Article published in:Creoles, their Substrates, and Language Typology
Edited by Claire Lefebvre
[Typological Studies in Language 95] 2011
► pp. 367–382
Sri Lanka Malay and its Lankan adstrates
Sri Lanka Malay is the vernacular language of the descendants of the Malay-Javanese diaspora of Sri Lanka. It is a restructured variety of Malay, which emerged from the prolonged contact between speakers of Malay varieties and speakers of Sinhala and Tamil varieties. The grammar shows a typological shift from the Austronesian to the Lankan type, a shift that can be explained by the typological pressure that the adstrates Sinhala and Tamil – which are highly congruent – exercise in the trilingual environment. This paper discusses the prevalent grammatical patterns of Sri Lanka Malay in terms of frequency, typological congruence and trilingual admixture. I show that, for a complete understanding of Sri Lanka Malay grammar, we must approach it by taking into full consideration the typological matrix in which it has developed, which includes a Malay-based lexifier and two adstrates, namely Sinhala and Tamil. This argues against a view of Sri Lanka Malay as the product of a bilingual admixture.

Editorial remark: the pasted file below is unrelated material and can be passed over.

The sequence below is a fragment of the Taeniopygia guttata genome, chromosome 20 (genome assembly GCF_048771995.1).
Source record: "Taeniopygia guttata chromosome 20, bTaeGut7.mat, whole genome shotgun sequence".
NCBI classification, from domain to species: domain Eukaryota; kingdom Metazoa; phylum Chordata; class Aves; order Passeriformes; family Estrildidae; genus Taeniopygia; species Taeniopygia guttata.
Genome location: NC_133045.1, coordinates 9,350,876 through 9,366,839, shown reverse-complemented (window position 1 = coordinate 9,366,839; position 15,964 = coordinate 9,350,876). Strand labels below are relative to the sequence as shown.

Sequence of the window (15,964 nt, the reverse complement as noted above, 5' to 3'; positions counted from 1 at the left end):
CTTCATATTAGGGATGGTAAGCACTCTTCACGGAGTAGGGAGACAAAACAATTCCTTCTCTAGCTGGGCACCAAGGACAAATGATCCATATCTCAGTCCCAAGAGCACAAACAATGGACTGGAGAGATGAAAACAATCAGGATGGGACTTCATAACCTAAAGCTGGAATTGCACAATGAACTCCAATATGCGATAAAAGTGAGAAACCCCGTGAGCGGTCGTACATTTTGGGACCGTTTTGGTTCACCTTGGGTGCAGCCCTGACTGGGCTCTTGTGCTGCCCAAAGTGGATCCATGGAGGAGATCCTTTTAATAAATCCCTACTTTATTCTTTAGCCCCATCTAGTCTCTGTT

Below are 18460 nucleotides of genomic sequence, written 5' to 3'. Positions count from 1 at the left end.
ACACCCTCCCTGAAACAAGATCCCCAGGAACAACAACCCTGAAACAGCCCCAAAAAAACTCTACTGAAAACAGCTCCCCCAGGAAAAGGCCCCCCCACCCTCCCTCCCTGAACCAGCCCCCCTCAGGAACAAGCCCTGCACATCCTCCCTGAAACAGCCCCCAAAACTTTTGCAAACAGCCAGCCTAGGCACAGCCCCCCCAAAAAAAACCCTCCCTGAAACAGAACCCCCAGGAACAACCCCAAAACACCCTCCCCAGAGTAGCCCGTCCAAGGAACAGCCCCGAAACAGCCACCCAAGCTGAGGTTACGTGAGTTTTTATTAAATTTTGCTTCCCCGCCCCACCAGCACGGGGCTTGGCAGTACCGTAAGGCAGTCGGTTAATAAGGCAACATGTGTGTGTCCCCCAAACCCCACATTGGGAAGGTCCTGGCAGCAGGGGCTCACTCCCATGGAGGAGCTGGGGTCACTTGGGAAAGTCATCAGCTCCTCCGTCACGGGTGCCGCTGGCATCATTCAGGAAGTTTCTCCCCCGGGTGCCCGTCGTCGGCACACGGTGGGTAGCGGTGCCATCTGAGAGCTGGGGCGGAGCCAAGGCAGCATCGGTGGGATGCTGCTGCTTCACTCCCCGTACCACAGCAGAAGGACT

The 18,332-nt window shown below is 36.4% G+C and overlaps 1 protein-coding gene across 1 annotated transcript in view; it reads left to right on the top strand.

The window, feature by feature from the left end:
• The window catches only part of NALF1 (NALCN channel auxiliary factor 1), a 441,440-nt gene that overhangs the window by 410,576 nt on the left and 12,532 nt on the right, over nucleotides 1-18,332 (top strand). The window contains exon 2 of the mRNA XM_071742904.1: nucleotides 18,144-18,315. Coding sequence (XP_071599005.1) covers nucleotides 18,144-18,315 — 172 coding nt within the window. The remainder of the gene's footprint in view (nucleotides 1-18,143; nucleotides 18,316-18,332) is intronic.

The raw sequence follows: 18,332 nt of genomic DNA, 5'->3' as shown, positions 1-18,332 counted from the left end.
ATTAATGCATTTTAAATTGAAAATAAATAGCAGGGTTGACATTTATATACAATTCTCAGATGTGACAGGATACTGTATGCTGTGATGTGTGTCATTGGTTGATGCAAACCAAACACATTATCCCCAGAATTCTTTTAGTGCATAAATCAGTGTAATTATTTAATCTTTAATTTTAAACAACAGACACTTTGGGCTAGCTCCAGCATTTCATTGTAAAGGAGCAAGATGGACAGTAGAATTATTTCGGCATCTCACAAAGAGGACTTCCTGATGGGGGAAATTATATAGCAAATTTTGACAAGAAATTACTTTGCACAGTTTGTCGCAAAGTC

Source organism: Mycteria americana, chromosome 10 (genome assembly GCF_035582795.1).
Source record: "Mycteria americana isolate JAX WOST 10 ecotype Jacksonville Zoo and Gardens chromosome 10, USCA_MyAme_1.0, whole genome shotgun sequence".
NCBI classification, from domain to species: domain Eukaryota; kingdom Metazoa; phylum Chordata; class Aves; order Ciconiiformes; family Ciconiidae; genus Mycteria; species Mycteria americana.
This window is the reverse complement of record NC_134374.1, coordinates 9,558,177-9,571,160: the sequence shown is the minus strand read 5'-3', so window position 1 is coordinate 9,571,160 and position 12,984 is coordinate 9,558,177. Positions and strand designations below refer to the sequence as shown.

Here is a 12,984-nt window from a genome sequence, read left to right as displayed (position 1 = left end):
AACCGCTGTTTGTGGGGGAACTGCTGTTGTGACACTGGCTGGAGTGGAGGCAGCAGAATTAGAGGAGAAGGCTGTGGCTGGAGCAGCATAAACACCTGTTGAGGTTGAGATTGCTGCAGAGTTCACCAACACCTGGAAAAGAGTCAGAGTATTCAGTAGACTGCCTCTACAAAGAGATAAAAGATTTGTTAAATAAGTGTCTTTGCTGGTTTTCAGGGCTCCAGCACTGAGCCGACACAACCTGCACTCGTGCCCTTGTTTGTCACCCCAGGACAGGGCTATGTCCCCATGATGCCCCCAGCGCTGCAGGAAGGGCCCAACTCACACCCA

Keywords: Aspect, Case, frequency, Sinhala, Sri Lanka Malay, Tamil, Tense, trilingualism, typology
Published online: 17 February 2011
Cited by 3 other publications
No author info given
Szeto, Pui Yiu, Jackie Yan-ki Lai & Umberto Ansaldo
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